# Homework Help: Square Of A Number Is Non-negative

1. Jan 3, 2014

### Bashyboy

Hello, I am seeking some aid in proving that the square of a number is always non-negative. Here is some of my proof:

A number, call it a, is either positive, negative, or zero. A number squared is produced when you take the number and multiply it by itself. So, we have three cases to consider.

When a < 0:

If a < 0, then 0 - a > 0; and so, 0 - a = -a must be in the set of positive numbers. If -a is in the set of positive numbers, then, by property P12 (Closure under multiplication: If a and b are in P, then a • b is in P), (-a)(-a) must be in the set of positive numbers, implying that it is a positive number, and the negative signs may vanish. (-a)(-a) = a x a = a^2 > 0.

Initially, I thought that this proof would be valid; but as I went along further along, I developed an inkling of a feeling that it was not so.

What is wrong with the proof of the case a > 0?

2. Jan 3, 2014

### HallsofIvy

The only thing "wrong with the proof of the case a> 0" is that the "proof" says nothing about a> 0! You say "when a< 0" but give no other case.

Of course, if a> 0 then "property P12" itself immediately tells you that a*a is positive.

3. Jan 3, 2014

### Bashyboy

No, I intentionally did not include the case when a > 0, because I had ran into trouble with the case when a < 0. Just to be clear, my proof for the case a < 0 is valid?

4. Jan 3, 2014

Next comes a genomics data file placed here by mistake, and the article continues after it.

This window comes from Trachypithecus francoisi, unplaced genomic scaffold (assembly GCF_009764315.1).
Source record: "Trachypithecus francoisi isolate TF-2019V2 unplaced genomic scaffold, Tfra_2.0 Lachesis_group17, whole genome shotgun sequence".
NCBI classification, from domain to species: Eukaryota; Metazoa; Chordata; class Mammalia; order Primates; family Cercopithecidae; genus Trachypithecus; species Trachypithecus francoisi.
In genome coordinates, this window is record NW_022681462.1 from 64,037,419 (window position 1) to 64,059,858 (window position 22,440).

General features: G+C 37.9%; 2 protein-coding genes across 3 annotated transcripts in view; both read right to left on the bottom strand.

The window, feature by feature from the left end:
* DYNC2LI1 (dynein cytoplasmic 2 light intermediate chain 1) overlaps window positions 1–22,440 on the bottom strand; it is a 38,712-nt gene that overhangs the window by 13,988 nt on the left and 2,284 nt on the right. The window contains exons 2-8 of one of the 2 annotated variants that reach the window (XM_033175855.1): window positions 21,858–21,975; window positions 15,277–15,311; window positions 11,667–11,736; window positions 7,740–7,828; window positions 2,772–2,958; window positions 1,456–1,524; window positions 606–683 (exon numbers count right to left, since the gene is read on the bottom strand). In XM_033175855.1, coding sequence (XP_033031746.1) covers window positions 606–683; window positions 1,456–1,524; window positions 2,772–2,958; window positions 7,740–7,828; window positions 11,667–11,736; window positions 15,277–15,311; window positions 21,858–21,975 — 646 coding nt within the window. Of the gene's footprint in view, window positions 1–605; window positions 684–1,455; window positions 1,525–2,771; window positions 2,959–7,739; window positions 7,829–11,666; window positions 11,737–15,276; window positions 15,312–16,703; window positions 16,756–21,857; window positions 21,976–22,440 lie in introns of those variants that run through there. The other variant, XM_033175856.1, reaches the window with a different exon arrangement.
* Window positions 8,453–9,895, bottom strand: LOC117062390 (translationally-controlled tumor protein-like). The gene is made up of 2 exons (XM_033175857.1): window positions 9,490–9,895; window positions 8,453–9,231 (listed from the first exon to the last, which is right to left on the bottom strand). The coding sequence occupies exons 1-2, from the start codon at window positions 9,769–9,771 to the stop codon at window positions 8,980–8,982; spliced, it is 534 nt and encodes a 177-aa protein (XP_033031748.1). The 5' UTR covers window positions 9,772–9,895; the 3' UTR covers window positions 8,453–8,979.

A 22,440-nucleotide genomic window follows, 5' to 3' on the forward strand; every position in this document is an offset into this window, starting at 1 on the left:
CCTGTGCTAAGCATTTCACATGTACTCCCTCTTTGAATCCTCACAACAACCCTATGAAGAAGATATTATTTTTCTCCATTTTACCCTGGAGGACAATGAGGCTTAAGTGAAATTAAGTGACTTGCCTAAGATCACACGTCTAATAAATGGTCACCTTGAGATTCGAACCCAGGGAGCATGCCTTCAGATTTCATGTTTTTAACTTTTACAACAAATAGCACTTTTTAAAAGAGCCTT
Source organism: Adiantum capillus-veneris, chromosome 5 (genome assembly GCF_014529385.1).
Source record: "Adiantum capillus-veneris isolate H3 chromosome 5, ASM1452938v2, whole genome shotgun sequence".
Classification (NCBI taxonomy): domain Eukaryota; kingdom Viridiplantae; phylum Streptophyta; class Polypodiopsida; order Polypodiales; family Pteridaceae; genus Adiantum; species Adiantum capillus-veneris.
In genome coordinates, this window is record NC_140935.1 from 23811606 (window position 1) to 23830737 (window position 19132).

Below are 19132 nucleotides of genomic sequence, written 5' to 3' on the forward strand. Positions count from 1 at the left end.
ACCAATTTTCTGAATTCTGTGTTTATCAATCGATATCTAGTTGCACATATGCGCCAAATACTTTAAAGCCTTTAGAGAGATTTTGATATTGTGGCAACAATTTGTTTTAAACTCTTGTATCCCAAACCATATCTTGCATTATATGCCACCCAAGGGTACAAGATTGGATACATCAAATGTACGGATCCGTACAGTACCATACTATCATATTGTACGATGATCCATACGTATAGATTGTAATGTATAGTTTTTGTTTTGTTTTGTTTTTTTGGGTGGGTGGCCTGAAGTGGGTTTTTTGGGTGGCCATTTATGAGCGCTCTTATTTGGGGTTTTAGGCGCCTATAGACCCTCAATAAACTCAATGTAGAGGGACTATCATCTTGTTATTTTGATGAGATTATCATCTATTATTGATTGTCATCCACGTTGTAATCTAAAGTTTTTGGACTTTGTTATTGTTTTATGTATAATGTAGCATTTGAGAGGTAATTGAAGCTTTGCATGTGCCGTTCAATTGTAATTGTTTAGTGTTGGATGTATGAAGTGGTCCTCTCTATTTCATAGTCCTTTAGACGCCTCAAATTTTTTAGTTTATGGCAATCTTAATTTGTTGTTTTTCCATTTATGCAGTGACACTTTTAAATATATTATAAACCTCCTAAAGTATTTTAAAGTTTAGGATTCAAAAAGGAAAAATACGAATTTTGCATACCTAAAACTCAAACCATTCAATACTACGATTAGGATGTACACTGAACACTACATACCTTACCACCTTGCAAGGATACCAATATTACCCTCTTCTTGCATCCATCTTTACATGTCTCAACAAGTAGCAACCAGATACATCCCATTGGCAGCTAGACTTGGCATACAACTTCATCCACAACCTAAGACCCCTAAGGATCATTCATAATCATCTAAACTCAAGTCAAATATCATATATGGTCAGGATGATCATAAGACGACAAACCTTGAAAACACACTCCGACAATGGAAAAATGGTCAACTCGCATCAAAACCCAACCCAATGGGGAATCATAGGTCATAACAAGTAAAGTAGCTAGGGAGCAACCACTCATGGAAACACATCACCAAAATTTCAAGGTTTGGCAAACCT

### Ray Vickson

That depends on what properties you are permitted to use. You say that (-a)*(-a) = a^2 (true!), but have you already been given this, or is this yet again another thing that needs to be proved first?

5. Jan 3, 2014

### phinds

OR ... imaginary. Are you leaving those out on purpose? You didn't say so.

6. Jan 6, 2014

### Bashyboy

The difficulty I am having with my proof is when I state, "If a < 0, then 0 - a > 0; and so, 0 - a = -a must be in the set of positive numbers." Doesn't that mean that -a is a positive number, and clearly not a negative number, implying the next step I proceed is simply the multiplication of two POSITIVE numbers, (-a)(-a), which doesn't prove anything about the multiplication of two NEGATIVE numbers? Or am I wrong, and my initial proof is correct?

7. Jan 6, 2014

### rcgldr

I'm not sure what mathematical rules you're allowed for the proof, but perhaps these statements could be used:

(+1)(a) = a
(-1)(a) = -a
(+1)(+1) = 1
(-1)(-1) = 1
((a)(b))(c) = (a)((b)(c)) ; multiplication is associative

8. Jan 6, 2014

### Ray Vickson

No, it proves exactly what you want. It all hinges on whether or not you know or are allowed to use the property a*a = (-a)*(-a). Remember me asking about that in my first response? You never gave an answer.

9. Jan 6, 2014

### Bashyboy

I am terribly Sorry, Ray, for not having answered your question. Yes, I am able to use the fact that
a*a = (-a)*(-a)

10. Jan 6, 2014

### Ray Vickson

No need to apologize: the question was for your benefit, not mine.